A hook, facing north and cup full of water - the key to a good kūmara harvest.
And that is exactly what the tauira (students) are expecting at Kaharoa School after a mass planting day led by Kai Rotorua.
Project lead Te Rangikaheke Kiripatea (Te Arawa, Ngāti Uenukukopako) is on a mission to decolonise Aotearoa's relationship with food while creating a well-nourished community and the secret is to start them young, he said.
"Our purpose is reconnecting with people to Papatūānuku (Mother Earth) because she is our life-giver I think we have lost our way with growing our own food but what it takes is community engagement.
"You are starting to fulfil your purpose when you are catching them at that age. It is very difficult to connect people with a carrot, but a kūmara is different because it is in our history and our whakapapa."
After preparing the ground, Kiripatea taught the tamariki to pour a glass of water into the ground but to always face north when planting - the direction of the sun - and the same goes for the root.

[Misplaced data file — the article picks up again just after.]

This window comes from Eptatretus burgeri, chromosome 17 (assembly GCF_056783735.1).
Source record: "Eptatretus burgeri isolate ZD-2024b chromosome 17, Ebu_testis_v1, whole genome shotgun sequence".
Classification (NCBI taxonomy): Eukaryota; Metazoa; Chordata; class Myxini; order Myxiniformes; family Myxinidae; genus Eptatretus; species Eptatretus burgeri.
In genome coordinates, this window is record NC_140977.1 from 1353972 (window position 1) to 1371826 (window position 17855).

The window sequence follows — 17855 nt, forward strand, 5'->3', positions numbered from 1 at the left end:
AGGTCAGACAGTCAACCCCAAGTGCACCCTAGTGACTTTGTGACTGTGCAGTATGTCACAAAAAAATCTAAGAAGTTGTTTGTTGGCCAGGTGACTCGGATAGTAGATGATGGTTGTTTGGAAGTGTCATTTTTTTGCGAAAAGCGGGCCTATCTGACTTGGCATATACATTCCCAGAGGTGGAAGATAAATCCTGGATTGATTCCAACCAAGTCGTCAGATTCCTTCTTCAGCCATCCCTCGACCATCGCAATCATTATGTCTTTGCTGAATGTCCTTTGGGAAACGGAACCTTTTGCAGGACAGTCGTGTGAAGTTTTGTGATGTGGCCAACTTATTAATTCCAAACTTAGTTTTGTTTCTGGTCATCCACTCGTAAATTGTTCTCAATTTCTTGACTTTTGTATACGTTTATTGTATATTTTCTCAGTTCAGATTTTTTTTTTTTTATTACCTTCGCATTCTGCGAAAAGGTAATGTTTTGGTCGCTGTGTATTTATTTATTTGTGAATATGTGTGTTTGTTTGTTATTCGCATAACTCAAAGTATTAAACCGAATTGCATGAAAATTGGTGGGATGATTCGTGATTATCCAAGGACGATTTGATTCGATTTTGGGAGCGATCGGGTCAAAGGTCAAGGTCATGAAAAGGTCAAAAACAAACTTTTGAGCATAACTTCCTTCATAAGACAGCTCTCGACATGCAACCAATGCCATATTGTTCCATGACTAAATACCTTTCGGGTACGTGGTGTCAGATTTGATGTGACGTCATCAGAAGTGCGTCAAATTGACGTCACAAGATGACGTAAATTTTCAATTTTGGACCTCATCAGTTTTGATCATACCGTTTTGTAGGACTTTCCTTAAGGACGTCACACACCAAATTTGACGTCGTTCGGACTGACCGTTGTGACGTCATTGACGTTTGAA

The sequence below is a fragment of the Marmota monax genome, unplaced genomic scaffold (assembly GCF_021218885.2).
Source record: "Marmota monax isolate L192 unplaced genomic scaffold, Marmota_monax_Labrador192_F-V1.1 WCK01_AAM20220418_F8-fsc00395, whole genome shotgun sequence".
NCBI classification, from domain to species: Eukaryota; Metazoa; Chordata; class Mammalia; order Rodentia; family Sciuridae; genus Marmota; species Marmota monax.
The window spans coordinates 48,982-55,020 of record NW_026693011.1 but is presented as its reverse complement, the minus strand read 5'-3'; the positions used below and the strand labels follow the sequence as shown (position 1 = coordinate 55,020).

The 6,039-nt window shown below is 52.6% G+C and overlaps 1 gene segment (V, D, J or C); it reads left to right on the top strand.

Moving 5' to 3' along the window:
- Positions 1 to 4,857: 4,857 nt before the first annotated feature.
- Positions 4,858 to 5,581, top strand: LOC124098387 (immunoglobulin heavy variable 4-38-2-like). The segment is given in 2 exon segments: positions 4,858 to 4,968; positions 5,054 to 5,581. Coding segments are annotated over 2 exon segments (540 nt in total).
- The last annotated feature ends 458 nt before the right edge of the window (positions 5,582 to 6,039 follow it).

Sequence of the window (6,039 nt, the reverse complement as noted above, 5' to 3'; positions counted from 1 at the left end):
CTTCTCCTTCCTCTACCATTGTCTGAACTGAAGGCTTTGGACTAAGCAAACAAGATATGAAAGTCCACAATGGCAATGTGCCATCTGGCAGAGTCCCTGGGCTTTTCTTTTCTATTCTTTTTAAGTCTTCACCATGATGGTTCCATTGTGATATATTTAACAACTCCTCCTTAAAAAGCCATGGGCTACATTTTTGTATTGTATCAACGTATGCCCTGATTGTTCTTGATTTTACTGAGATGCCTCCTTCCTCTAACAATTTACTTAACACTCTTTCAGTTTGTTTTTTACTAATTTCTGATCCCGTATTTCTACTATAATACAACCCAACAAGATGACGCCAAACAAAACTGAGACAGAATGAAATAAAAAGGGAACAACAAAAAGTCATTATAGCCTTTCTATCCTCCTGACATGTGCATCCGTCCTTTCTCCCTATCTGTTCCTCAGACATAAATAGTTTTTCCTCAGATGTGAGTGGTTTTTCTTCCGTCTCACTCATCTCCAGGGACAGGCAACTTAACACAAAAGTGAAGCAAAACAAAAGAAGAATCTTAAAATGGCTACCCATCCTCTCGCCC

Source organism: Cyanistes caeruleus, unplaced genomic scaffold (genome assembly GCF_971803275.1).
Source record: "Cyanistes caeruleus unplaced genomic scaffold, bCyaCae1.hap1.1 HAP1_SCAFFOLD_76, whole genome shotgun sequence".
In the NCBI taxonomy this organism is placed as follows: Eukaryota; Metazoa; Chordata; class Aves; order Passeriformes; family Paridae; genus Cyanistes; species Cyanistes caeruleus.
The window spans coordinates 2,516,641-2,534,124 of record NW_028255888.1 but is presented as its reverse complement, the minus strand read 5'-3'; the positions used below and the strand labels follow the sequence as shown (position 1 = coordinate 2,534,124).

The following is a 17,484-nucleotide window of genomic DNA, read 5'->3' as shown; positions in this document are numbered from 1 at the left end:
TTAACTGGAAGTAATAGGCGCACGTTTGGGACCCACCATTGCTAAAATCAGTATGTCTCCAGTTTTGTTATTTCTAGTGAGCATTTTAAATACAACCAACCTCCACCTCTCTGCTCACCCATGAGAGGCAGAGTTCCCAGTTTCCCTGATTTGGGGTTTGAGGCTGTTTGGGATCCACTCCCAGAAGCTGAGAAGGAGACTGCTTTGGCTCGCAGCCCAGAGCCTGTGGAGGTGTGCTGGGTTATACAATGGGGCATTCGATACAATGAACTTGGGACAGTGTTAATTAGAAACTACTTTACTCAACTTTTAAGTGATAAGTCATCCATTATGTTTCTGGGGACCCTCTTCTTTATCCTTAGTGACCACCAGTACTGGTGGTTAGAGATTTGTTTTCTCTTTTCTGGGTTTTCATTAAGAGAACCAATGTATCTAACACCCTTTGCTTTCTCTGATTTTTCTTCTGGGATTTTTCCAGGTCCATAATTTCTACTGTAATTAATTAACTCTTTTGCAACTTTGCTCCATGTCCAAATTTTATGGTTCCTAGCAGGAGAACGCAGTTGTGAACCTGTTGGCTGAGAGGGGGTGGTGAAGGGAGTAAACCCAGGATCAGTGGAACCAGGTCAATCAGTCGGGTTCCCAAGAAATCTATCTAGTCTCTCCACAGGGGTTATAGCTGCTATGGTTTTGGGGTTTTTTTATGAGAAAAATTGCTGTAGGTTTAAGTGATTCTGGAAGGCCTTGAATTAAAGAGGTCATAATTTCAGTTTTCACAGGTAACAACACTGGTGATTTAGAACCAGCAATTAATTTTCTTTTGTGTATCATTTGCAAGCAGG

He said by making a hook shape, the root was still connected to the sun and it meant the kūrama would grow nice and round not long and spindly.
The day was all spurred by teacher Kathy Snodgrass who had wanted to extend the school garden.
"We certainly have the space to do it out here. It has been a really powerful experience and Te Rangikaheke has been such a taonga for our school."
Festive fun and whānau activities at parade
$30k boost for kids with learning difficulties
Colour fun run could become 'iconic Rotorua event'
Due to the lifestyles that families are leading nowadays, Snodgrass said more and more tamariki are becoming disconnected to Papatūānuku (Mother Earth).
"It is important to reconnect because you cannot love something you don't know. But if they know the Earth and they love her then they will look after her too."